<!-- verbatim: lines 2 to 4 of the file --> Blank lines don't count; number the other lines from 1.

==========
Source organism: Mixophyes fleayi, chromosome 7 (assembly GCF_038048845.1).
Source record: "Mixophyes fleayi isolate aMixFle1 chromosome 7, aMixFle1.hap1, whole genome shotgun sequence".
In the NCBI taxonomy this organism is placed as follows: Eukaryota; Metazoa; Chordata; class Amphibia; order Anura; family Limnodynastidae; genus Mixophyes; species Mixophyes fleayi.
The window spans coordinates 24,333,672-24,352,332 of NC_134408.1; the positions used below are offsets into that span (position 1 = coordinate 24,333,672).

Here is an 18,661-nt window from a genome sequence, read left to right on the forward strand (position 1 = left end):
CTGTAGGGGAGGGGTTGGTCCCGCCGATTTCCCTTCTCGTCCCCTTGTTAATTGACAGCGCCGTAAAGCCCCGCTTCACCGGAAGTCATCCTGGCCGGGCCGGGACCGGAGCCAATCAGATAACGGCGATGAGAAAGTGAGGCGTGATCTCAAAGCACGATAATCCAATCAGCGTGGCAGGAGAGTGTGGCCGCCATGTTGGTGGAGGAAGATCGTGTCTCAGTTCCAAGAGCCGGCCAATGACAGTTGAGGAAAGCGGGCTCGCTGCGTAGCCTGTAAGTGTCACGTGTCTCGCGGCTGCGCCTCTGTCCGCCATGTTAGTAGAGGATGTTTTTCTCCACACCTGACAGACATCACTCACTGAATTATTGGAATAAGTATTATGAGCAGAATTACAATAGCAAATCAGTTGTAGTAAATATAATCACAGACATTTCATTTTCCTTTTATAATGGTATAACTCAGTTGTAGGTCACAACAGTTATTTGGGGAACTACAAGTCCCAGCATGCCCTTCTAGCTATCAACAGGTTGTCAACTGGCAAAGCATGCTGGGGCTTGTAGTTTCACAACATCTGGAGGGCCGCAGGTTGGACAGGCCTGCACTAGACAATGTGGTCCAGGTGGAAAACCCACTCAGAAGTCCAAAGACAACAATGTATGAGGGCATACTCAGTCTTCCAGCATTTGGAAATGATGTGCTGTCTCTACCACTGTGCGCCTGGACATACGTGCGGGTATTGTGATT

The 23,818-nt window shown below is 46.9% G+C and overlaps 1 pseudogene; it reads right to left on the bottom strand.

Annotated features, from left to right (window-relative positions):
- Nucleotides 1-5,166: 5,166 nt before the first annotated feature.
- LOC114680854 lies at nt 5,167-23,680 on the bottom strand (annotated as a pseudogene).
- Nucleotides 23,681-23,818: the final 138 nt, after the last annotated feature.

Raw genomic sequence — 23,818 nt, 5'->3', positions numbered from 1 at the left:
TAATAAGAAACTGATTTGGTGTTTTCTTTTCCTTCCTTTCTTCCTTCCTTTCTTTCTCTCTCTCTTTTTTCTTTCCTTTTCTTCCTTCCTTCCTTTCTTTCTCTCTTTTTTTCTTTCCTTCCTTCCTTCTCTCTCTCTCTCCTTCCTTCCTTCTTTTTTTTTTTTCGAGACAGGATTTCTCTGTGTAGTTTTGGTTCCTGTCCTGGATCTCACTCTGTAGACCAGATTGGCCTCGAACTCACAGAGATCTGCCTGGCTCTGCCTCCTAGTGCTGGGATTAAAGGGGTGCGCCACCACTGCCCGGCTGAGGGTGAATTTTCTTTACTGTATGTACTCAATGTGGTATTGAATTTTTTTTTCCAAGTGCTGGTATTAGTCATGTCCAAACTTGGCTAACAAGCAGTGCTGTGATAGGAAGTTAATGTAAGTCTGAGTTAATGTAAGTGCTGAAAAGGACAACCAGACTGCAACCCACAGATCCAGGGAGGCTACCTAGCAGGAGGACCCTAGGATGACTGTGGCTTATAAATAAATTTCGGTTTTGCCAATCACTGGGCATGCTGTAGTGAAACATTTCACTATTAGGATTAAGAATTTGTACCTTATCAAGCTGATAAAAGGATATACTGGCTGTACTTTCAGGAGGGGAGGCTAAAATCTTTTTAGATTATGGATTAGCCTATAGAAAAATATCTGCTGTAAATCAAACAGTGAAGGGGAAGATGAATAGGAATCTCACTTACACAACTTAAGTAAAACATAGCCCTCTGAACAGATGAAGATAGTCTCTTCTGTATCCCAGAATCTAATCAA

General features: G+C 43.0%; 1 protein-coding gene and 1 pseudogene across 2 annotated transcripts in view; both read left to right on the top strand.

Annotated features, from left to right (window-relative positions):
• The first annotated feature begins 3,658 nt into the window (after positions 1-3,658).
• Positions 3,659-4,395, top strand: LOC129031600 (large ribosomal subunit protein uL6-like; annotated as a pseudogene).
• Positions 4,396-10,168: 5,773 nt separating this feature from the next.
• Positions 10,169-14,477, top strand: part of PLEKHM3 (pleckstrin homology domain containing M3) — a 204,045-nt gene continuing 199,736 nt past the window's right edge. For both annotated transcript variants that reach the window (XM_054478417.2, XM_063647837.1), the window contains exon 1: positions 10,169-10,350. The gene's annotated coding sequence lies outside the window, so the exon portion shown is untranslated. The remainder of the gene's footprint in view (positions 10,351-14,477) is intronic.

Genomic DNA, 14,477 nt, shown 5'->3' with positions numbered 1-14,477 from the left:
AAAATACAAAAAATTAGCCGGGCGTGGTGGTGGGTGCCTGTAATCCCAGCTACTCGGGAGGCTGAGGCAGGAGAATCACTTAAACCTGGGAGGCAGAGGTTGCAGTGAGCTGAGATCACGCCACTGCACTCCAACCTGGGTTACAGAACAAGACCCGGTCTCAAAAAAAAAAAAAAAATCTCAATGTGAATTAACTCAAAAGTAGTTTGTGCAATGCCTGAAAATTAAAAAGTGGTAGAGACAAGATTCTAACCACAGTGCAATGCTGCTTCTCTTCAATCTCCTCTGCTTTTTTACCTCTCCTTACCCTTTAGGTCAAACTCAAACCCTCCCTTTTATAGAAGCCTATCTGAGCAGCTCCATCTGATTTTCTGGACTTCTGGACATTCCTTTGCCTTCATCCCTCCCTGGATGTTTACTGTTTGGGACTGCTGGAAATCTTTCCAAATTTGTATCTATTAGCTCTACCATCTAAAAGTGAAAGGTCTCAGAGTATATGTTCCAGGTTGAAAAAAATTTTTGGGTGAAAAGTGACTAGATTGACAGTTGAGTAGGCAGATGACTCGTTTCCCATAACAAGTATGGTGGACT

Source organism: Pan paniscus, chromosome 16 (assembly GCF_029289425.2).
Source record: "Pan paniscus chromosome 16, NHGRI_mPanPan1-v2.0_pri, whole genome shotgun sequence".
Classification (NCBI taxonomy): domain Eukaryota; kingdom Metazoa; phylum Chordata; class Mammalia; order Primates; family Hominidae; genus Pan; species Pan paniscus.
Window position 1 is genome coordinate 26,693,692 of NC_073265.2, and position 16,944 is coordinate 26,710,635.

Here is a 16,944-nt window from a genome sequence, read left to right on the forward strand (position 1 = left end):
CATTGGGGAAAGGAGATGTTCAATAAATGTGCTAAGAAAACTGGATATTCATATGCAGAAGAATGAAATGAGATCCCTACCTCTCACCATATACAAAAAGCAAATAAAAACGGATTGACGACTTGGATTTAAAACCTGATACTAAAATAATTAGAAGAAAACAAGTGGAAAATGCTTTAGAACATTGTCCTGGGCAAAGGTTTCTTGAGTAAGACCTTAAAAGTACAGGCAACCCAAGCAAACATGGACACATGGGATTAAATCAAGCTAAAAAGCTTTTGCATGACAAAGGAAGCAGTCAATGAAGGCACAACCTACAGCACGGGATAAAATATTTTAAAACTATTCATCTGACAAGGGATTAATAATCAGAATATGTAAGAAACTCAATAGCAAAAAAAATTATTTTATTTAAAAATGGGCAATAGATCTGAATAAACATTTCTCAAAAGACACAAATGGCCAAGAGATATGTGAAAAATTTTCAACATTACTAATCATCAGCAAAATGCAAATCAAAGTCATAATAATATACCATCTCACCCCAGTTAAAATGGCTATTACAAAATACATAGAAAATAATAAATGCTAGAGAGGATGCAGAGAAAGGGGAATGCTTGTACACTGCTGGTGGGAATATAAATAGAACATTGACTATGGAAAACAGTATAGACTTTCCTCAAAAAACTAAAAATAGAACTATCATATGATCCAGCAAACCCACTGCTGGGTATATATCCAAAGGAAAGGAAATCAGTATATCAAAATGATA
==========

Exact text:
Source record: "Mixophyes fleayi isolate aMixFle1 chromosome 7, aMixFle1.hap1, whole genome shotgun sequence".
In the NCBI taxonomy this organism is placed as follows: Eukaryota; Metazoa; Chordata; class Amphibia; order Anura; family Limnodynastidae; genus Mixophyes; species Mixophyes fleayi.
The window spans coordinates 24,333,672-24,352,332 of NC_134408.1; the positions used below are offsets into that span (position 1 = coordinate 24,333,672).